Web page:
Prenatal docosahexaenoic acid supplementation and offspring development at 18 months: randomized controlled trial


Objective: We evaluated the effects of prenatal docosahexaenoic acid (DHA) supplementation on offspring development at 18 months of age.

Design: Randomized placebo double-blind controlled trial.

Settings: Cuernavaca, Mexico.

Participants and Methods: We followed up offspring (n = 730; 75% of the birth cohort) of women in Mexico who participated in a trial of DHA supplementation during the latter half of pregnancy. We assessed the effect of the intervention on child development and the potential modifying effects of gravidity, gender, SES, and quality of the home environment.

Interventions or Main Exposures: 400 mg/day of algal DHA.

Outcome Measures: Child development at 18 months of age measured using the Spanish version of the Bayley Scales of Infant Development-II. We calculated standardized psychomotor and mental development indices, and behavior rating scale scores.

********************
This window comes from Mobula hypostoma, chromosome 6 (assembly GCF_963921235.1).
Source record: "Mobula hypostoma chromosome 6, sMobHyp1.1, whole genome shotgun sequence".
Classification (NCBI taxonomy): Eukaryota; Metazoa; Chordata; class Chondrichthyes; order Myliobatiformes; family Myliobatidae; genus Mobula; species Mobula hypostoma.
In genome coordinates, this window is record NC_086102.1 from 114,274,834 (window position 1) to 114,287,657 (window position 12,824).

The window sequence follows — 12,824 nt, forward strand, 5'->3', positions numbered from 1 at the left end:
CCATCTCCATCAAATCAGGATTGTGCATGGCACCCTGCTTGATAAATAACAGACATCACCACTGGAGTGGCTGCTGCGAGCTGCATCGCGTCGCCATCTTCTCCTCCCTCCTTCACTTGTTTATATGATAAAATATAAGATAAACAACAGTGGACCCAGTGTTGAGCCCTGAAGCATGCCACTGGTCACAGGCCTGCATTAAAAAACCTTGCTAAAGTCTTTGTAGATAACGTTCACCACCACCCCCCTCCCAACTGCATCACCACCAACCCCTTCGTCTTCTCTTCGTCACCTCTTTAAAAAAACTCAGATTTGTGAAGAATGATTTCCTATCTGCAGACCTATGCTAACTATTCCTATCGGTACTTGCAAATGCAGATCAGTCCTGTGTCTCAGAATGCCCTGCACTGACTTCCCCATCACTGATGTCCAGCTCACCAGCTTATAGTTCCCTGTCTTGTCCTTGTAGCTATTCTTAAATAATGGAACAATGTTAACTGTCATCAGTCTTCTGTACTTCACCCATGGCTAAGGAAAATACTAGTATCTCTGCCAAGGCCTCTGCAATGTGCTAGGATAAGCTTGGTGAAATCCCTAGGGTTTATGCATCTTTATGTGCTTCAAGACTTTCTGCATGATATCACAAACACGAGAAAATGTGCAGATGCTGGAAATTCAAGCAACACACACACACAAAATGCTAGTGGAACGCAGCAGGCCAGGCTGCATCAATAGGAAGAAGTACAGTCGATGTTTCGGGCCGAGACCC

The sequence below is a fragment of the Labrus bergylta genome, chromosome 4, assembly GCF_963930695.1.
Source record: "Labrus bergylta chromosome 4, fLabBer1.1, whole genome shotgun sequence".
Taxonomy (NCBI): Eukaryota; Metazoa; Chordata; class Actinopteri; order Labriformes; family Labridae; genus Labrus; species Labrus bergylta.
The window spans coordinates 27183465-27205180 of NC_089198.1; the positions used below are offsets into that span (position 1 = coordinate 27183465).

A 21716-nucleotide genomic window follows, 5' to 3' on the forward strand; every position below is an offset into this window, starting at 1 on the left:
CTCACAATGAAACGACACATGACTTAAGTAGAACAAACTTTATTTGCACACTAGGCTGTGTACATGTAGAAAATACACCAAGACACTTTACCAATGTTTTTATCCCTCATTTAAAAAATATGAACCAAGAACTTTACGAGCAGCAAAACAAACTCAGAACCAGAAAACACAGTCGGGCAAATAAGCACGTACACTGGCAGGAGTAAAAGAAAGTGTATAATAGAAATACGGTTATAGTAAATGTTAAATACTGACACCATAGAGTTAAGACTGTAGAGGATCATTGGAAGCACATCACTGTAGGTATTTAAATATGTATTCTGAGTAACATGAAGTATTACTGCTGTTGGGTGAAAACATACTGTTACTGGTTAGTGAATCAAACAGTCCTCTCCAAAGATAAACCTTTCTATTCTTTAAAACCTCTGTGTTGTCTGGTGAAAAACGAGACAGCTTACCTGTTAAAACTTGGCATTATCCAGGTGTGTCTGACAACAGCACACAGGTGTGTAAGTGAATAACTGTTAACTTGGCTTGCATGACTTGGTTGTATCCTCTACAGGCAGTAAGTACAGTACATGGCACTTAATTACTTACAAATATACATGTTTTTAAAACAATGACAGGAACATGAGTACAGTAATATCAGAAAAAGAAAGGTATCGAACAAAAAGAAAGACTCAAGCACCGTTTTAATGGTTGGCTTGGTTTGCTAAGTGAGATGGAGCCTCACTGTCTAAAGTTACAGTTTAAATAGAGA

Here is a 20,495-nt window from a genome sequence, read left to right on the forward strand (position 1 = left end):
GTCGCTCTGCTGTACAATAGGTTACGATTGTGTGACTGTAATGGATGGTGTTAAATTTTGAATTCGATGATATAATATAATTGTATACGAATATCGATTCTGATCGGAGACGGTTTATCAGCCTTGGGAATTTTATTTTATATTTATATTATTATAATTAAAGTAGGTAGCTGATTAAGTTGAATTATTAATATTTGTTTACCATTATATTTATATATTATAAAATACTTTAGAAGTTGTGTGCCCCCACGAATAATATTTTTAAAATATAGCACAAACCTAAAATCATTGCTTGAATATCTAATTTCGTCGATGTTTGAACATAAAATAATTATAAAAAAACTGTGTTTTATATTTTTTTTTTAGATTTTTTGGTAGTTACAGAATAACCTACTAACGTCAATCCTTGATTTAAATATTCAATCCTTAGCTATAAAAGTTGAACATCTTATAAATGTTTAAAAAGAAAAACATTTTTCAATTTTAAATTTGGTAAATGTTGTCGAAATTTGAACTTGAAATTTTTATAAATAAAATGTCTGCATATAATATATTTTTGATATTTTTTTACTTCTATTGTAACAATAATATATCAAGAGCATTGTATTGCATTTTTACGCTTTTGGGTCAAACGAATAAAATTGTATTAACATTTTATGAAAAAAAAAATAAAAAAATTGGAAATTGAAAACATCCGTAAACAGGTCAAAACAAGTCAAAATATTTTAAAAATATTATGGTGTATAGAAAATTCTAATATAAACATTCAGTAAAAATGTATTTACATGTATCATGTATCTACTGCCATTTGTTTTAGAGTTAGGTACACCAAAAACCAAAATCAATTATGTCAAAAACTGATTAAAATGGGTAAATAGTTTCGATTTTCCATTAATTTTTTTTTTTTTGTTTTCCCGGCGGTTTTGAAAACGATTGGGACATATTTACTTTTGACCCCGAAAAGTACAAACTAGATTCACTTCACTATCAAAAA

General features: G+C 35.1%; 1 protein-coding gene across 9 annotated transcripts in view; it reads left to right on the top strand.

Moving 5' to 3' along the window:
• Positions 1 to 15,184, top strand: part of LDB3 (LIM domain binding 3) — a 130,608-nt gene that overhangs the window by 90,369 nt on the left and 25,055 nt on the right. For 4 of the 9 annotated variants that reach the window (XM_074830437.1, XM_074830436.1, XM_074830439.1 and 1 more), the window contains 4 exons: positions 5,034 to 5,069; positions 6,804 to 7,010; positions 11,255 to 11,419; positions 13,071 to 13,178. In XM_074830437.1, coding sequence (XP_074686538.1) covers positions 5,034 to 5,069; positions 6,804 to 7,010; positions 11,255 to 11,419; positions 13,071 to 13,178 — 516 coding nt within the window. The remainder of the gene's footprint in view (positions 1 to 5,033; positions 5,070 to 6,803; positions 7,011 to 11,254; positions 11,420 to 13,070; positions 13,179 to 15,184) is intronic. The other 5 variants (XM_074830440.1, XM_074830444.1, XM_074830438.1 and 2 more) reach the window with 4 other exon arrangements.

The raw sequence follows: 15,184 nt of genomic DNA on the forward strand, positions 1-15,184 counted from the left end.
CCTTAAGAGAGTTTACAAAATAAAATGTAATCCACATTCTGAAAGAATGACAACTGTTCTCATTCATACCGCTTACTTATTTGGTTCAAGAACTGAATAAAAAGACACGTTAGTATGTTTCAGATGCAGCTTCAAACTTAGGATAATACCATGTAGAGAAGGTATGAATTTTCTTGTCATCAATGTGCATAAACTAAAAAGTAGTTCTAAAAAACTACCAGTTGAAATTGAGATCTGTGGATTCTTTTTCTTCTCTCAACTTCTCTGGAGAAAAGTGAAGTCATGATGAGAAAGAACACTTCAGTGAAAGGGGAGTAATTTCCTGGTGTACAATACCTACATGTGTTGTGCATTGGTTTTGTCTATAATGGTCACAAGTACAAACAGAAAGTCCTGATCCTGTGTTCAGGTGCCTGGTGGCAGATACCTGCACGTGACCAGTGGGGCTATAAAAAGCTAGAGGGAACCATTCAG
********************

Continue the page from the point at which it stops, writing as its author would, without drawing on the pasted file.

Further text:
Results: Intent-to-treat differences (DHA-control) were: Psychomotor Developmental Index -0.90 (95% CI: -2.35, 0.56), Mental Developmental Index -0.26 (95% CI: -1.63, 1.10) and Behavior Rating Scale -0.01 (95% CI: -0.95, 0.94). Prenatal DHA intake attenuated the positive association between home environment and psychomotor development index observed in the control group (p for interaction = 0.03) suggesting potential benefits for children living in home environments characterized by reduced caregiver interactions and opportunities for early childhood stimulation.

Conclusions: Prenatal DHA supplementation in a population with low intakes of DHA had no effects on offspring development at 18 months of age although there may be some benefit for infants from poor quality home environments.

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